Lists of charts and filenames are available at the following websites:
Keep in mind that the ftpmail service is not an official operational delivery method which means that there are no guarantees. While the service has been very reliable, there may be times it's unavailable. Instructions and fine print are available at http://weather.noaa.gov/pub/fax/ftpmail.txt or by sending an email to firstname.lastname@example.org with the word help in the body of the message.
Direct Download (FTP) of Weather Charts
Another way to get the same weather charts in a more direct manner would be to download them directly from the Internet. This bypasses the email system and the exactitude of the ftpmail service, but introduces its own challenges. There are primarily two ways to grab a weather chart off the Internet. The first is to navigate to the appropriate web page, (say http://www.mpc.ncep.noaa.gov/shtml/graphictextA.shtml for popular surface analysis charts) and then click on the chart you want to see. Once the chart is displayed on the screen, you can right click your mouse on the chart's image and save it to your computer for later review.
While this is fine for grabbing a chart or two, it's easy to see how this would be a cumbersome way to retrieve several charts over a slow satellite connection. In addition to the time it would take to display each individual chart (same times and costs as in table one above), you also need to include the time it takes for you to navigate to each web page. Keep in mind you would need to be at the computer during the whole process, being ready to click on each new chart as soon as the old one has been retrieved.
A faster way to retrieve several charts at once is to use the Internet's file transfer protocol or FTP service. While it has similarities to the ftpmail service discussed earlier, this is a different method entirely. With direct FTP downloads, you retrieve charts right when you request them as opposed to waiting for an email response. Most new web browsers include the ability to perform single FTP downloads by typing in an address such as ftp://www.mpc.ncep.noaa.gov/pub/data/mpc/ which should give you a list of files you can select for download.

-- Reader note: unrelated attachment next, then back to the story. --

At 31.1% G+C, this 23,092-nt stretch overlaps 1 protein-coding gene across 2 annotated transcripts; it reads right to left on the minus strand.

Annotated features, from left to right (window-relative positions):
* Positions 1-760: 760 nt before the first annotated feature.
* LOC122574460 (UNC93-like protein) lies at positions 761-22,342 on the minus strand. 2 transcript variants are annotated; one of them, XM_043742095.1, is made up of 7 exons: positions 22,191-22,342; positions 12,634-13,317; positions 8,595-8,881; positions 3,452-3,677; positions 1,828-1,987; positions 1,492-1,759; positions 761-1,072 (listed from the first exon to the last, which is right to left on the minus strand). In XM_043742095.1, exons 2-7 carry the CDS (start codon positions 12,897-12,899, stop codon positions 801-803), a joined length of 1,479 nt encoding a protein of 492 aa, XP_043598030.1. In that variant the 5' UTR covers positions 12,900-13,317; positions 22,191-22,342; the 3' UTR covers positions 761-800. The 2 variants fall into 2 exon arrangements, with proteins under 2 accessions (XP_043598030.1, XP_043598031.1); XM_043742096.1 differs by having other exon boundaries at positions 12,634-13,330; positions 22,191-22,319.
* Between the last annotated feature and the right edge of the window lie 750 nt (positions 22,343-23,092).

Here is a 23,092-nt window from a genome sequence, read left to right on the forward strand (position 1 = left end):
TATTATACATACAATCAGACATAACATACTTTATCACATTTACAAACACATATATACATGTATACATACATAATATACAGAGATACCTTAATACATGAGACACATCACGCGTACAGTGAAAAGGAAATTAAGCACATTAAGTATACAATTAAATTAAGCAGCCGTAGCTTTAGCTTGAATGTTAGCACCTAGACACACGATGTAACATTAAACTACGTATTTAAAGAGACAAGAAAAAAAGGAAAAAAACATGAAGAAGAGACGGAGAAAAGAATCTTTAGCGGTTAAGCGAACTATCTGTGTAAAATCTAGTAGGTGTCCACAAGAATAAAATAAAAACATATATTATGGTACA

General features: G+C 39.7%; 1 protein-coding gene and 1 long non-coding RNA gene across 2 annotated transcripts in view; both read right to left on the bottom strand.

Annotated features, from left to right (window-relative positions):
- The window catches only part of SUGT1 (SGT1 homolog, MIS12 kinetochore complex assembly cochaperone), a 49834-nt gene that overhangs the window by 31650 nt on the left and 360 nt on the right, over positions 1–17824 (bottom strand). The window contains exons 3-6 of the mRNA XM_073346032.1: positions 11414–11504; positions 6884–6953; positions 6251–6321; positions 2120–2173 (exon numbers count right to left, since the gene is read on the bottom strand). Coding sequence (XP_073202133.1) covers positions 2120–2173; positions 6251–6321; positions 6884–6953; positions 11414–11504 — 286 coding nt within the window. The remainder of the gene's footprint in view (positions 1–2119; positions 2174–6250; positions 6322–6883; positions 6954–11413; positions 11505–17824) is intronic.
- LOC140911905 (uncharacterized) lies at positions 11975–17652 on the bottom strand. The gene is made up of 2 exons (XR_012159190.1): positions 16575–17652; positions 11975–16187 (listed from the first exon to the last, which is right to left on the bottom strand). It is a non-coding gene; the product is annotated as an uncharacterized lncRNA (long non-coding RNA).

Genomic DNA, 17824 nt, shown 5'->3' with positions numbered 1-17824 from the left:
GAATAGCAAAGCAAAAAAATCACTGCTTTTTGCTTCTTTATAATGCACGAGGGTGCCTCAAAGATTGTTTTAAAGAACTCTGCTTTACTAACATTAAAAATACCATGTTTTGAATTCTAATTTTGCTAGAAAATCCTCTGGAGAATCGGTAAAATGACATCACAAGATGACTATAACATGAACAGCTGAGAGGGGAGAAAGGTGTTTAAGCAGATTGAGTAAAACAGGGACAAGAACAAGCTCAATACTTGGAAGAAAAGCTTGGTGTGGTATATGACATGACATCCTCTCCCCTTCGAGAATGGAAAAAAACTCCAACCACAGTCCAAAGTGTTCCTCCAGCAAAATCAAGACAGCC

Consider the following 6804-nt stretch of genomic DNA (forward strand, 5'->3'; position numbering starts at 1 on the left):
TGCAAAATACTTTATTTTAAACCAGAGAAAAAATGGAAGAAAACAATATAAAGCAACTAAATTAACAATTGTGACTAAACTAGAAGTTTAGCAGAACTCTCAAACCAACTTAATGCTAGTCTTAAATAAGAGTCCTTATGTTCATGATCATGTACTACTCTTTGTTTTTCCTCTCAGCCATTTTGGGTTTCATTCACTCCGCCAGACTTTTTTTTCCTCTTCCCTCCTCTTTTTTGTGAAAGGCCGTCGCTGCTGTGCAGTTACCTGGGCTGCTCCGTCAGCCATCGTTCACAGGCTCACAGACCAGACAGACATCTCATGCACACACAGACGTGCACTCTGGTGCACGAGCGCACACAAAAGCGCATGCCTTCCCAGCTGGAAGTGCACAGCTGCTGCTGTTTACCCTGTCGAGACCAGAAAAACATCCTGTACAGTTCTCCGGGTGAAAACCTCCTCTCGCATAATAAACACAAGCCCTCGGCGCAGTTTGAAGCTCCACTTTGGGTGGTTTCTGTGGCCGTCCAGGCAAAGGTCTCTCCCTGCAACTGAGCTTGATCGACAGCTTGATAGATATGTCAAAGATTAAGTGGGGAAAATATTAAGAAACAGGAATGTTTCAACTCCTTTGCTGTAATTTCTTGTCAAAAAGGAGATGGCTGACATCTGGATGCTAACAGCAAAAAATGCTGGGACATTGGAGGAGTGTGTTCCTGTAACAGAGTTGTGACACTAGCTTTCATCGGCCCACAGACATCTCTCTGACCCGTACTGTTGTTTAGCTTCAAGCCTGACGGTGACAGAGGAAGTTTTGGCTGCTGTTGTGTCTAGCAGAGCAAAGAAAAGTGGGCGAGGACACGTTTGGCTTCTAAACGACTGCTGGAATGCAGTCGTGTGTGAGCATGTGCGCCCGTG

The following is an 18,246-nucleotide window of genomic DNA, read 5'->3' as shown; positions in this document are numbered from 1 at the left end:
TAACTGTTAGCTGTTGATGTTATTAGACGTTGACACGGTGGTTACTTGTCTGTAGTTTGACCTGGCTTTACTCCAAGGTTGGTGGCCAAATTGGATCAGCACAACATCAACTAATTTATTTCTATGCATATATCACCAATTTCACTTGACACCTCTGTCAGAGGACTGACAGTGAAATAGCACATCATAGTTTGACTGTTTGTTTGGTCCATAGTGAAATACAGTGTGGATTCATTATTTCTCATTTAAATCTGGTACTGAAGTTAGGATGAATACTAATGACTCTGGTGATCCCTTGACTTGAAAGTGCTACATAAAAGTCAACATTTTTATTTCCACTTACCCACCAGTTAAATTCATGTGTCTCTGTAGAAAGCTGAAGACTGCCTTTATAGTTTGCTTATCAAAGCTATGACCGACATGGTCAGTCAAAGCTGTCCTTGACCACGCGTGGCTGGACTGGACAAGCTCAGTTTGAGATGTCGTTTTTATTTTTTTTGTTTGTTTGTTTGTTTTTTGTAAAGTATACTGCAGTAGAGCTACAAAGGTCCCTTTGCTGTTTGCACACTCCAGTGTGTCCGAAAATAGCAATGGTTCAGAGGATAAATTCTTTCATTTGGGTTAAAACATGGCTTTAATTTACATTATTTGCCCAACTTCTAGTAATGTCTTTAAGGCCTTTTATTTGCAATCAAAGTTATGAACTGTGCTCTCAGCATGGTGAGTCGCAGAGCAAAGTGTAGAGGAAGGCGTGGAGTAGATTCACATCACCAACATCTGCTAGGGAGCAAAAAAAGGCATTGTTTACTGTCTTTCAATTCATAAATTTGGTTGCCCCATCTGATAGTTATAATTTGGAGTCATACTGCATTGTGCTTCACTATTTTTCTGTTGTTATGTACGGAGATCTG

More advanced users will want to prepare a batch of files to be downloaded all at once without any intervention. There are many FTP programs available that will facilitate this process. My favorites are:
Ocens (www.ocens.com), a Seattle-based weather software company, created a product called WeatherStation 2000 ($179) which packages the FTP batch download software along with a built-in library of available weather charts (so you don't have to know the filenames of each chart), and image processing capabilities to zoom, pan, rotate, and georeference all types of weather chart files including GIF and TIF (see sidebar).
With either of the above methods (ftpmail or direct download), there are significant advantages over traditional weatherfax. The most visually appealing advantage is that every chart you download is crystal clear and perfectly straight with no static on it at all. For those of you that have tried desperately to pull in a weather fax chart from a distant broadcasting station, you can appreciate the benefit of a nice, clear chart. In addition, you're not bound by the transmitting schedules of the weather fax broadcast stations. Rather than have a series of charts trickle in all day long, you can download your charts in a batch at the beginning of a new watch.